There are several embedded jokes for both newcomers to philosophy and veterans of the subject. The Orphic denial of beans in the diet, for instance, is treated by Russell with as much humor as one would expect for such silly nonsense.

Any additional comments?

During my bachelors degree, philosophy was divided into four sections of historical classes (ancient, medieval, modern, and contemporary), Metaphysics I and II, Ethics, two seminars, and Logic - all of which are tested in the final comprehensive exam. This one book encompasses all four historical, Metaphysics I and II, Ethics, and easily also a minor in history, and misses only symbolic logic. While some may argue that this book is no substitute for a classical college education, I would say that an intent listener, who pauses to reflect between chapters and eagerly reads more on each subject he or she finds of particular interest, would gain just as much true knowledge as I did in four years of University. Especially since they would have listened to these lecture much less hungover than I did.

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38 of 39 people found this review helpful

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Customer Reviews

Most Helpful
5 out of 5 stars
By The_price_of_bottled_water on 02-27-15

Great set of lectures

Would you listen to A History of Western Philosophy again? Why?

This book came from Bertrand Russell's war time lectures in the US for the Barnes Foundation. Because they started out as lectures, it works well as an audio book.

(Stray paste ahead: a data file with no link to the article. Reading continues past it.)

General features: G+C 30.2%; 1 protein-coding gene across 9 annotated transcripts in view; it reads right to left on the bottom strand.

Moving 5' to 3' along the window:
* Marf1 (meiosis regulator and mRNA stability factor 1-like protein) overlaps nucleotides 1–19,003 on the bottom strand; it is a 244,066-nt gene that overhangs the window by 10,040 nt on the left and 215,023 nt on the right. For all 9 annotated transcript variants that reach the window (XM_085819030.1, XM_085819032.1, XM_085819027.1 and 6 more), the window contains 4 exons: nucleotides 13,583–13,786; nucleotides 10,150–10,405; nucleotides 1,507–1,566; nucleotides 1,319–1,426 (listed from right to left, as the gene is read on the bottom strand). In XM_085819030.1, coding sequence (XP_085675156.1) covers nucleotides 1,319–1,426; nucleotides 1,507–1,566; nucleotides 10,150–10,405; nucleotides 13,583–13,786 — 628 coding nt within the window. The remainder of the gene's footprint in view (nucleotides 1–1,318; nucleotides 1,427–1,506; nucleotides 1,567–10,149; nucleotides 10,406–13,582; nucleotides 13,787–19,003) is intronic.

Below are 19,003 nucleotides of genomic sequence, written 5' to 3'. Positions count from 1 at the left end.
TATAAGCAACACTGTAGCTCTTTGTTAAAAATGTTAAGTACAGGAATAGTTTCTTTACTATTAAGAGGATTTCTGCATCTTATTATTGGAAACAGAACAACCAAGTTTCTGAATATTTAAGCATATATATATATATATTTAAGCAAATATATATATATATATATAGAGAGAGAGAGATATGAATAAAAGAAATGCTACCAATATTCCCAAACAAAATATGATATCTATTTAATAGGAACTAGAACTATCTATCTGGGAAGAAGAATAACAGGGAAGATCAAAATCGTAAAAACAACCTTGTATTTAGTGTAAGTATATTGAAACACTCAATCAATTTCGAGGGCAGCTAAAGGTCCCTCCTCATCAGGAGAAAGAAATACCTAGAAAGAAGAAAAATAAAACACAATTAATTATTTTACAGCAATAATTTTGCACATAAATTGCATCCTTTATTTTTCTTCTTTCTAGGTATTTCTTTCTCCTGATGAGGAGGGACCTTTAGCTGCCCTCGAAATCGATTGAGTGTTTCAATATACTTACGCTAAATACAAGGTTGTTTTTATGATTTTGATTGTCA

Who was your favorite character and why?

I particularly enjoyed the early chapters on Pythagoras and other pre-Socratic philosophers. Russell's characteristic wit shines through in many places, my favourite quote is his suggestion that Pythagoras was a mixture of Einstein and Mrs Eddy.

What about Jonathan Keeble’s performance did you like?

Well read.

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14 of 14 people found this review helpful

5 out of 5 stars
By Benno Boyo on 11-30-16

Great book, just remember when it was written

This is a history of Western philosophy in relation to the changing social and political climate through the ages. The conclusion is that philosophers are mainly a product of their times, and politics and society are only shaped in a small part by philosophy.